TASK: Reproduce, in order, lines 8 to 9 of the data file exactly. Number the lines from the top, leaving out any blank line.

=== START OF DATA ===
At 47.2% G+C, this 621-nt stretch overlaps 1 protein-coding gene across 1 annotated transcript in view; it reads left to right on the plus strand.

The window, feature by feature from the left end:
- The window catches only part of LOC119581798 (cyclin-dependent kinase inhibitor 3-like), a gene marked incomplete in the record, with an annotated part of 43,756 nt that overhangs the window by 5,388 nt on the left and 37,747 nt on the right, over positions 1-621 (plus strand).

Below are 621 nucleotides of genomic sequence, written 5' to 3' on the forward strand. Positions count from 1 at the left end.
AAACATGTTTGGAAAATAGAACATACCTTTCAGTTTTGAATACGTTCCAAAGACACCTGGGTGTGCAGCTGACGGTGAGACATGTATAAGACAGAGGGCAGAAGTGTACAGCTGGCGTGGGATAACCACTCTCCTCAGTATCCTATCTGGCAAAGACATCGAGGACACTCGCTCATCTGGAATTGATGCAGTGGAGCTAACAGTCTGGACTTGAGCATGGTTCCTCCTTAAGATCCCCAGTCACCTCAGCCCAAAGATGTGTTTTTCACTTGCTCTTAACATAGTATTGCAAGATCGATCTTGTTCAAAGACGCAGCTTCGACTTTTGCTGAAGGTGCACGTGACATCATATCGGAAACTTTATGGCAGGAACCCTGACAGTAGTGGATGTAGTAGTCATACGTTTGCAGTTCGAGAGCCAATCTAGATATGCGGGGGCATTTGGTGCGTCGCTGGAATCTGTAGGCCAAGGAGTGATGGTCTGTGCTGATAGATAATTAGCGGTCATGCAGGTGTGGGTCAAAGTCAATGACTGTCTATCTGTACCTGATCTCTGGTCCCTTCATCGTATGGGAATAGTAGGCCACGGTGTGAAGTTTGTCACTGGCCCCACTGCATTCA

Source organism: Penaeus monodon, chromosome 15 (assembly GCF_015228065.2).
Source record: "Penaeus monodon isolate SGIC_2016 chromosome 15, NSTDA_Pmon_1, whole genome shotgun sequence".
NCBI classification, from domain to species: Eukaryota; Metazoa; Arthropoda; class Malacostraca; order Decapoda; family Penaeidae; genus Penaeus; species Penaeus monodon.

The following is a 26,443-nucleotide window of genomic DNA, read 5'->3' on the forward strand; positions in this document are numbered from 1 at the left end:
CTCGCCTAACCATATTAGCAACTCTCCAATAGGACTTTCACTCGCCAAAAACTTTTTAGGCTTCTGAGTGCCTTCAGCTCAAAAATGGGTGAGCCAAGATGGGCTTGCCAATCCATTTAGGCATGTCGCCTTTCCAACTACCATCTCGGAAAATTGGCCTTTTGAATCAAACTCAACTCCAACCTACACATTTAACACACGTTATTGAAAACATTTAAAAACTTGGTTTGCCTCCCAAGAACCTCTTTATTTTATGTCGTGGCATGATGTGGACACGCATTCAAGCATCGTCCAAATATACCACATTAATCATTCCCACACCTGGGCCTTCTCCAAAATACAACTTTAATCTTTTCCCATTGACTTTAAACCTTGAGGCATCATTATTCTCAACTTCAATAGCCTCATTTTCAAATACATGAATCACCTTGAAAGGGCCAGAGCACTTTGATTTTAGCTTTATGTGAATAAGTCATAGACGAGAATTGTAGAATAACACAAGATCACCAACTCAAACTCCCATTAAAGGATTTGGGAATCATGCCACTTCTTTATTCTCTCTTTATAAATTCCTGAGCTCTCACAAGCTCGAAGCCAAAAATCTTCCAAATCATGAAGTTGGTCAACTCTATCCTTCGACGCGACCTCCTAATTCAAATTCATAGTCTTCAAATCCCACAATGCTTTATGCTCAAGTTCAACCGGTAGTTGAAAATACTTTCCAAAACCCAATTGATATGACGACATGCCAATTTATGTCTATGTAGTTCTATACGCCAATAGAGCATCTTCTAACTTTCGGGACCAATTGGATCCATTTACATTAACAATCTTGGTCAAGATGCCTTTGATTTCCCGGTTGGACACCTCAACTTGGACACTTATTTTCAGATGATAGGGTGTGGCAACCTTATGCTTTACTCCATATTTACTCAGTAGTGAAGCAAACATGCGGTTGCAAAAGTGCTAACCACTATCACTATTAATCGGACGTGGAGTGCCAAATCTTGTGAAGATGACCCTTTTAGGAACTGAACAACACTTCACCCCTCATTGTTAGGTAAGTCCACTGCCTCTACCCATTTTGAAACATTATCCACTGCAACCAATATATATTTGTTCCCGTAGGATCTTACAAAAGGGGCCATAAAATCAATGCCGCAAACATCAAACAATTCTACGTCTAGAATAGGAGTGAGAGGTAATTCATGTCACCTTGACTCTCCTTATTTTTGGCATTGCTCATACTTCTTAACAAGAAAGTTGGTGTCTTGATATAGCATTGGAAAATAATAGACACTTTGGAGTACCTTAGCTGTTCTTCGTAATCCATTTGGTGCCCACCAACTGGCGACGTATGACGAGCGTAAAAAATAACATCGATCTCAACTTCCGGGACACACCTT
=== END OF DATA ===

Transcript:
NCBI classification, from domain to species: Eukaryota; Metazoa; Arthropoda; class Malacostraca; order Decapoda; family Penaeidae; genus Penaeus; species Penaeus monodon.

The following is a 26,443-nucleotide window of genomic DNA, read 5'->3' on the forward strand; positions in this document are numbered from 1 at the left end: